High-Fat Diet Exacerbates Renal Dysfunction in SHR: Reversal by Induction of HO-1–Adiponectin Axis

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Publication Date

Fall 9-10-2012


High-dietary fat intake is a major risk factor for development of metabolic and cardiovascular-renal dysfunction including obesity, coronary artery disease, hypertension, and chronic renal failure. We examined the effect of a high-fat diet on renal function and morphology in spontaneously hypertensive rats (SHR), a phenotype designed to mimic metabolic syndrome. High-fat diet induced increase (P < 0.05) in blood pressure, body weight, and renal lipid deposition in these rats. This increase in body weight was accompanied by elevations (P < 0.05) of blood glucose and low-density lipoprotein (LDL) levels, a decrease (P < 0.05) in adiponectin and increases (P < 0.05) in plasma monocyte chemotactic protein-1 (MCP-1) along with renal macrophage infiltration. These pathophysiological perturbations were attenuated (P < 0.05) by heme oxygenase-1 (HO-1) induction by treatment with cobalt protoporphyrin (CoPP). Further effects of CoPP included increased (P < 0.05) renal expression of adiponectin along with enhancement (P < 0.05) of pAKT, pAMPK, and p-eNOS in SHRs fed a high-fat diet. Prevention of such beneficial effects of CoPP by the concurrent administration of the heme-HO inhibitor stannous mesoporphyrin (SnMP) corroborates the role of HO system in mediating such effects. Taken together, our results demonstrate that high-fat diet induces a metabolic syndrome-like phenotype in hypertensive rats, which is amenable to rescue by increases in HO-1- and adiponectin-dependent pathways.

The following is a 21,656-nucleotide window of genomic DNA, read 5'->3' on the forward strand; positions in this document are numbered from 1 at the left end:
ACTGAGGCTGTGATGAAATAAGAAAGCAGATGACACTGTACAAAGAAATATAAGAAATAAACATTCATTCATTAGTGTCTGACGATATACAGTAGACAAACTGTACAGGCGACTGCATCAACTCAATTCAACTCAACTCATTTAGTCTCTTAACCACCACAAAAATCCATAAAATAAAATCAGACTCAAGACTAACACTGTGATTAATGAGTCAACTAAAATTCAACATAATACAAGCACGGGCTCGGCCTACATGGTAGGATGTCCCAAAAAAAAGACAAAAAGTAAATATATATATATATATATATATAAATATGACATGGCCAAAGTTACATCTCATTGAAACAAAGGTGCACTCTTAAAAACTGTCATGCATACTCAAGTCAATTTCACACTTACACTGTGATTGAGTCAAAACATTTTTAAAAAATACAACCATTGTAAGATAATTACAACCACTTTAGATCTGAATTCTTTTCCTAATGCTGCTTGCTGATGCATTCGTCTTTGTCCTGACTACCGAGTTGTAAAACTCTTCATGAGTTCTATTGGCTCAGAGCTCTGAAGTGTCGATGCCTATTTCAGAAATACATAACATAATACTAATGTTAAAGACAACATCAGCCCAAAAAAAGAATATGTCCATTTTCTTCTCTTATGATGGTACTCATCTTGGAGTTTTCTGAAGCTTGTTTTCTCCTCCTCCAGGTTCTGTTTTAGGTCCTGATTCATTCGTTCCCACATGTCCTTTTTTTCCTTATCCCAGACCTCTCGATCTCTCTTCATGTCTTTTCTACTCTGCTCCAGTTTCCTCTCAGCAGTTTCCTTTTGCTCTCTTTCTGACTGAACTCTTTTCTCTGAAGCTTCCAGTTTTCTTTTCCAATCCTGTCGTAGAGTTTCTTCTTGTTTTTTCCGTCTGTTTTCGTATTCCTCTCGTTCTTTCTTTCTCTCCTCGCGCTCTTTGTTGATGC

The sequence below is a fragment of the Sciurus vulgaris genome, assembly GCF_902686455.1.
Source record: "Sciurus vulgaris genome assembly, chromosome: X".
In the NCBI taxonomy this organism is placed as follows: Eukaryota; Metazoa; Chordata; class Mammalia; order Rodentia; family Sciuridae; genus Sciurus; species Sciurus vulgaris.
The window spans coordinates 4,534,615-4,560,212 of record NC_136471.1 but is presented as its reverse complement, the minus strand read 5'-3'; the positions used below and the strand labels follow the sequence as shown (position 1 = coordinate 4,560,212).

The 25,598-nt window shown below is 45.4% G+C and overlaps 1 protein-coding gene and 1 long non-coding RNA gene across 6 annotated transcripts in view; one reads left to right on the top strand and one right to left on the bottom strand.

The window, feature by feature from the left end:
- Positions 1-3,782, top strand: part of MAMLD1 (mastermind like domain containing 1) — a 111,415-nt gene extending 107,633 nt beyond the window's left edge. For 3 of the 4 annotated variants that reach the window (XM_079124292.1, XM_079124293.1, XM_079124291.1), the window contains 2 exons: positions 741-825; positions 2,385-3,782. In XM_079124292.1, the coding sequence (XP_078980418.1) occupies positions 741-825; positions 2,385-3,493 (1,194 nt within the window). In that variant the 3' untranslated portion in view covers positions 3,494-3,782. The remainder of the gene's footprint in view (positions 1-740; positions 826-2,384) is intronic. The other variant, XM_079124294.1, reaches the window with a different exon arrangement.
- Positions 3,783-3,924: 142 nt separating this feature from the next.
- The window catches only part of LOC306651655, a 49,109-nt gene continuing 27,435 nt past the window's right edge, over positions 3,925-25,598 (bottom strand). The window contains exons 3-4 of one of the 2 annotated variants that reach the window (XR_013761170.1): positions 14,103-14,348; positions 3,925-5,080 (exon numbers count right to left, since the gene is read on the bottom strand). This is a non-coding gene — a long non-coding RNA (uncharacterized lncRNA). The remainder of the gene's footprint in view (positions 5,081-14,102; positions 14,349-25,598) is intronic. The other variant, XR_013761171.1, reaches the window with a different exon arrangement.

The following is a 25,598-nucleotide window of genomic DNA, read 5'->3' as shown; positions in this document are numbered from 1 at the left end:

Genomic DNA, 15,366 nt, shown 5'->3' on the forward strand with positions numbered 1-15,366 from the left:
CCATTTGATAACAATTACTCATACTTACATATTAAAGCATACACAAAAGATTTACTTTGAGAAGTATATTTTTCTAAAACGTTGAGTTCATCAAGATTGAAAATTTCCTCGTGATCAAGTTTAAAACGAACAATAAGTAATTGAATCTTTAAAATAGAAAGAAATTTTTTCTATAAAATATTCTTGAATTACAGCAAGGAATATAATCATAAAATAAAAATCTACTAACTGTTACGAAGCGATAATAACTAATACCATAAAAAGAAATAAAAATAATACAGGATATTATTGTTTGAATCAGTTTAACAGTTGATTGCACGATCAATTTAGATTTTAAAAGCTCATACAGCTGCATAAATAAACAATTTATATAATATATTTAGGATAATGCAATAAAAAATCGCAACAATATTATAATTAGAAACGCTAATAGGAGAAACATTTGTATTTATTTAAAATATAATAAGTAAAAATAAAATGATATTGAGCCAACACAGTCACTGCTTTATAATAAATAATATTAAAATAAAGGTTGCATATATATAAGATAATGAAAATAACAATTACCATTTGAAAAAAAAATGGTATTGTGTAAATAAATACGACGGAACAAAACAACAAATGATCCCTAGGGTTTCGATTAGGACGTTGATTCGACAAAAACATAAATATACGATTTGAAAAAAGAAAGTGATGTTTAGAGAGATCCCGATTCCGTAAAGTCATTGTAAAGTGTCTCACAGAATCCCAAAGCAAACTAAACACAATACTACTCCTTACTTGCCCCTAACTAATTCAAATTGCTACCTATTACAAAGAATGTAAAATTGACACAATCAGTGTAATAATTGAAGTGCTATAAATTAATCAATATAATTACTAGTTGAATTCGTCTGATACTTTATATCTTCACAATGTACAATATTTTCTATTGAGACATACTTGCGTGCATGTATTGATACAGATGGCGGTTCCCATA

The version of record is available from the publisher at http://onlinelibrary.wiley.com/doi/10.1038/oby.2011.365/epdf Copyright © 2012 North American Association for the Study of Obesity (NAASO)

doi: 10.1038/0by.2011.265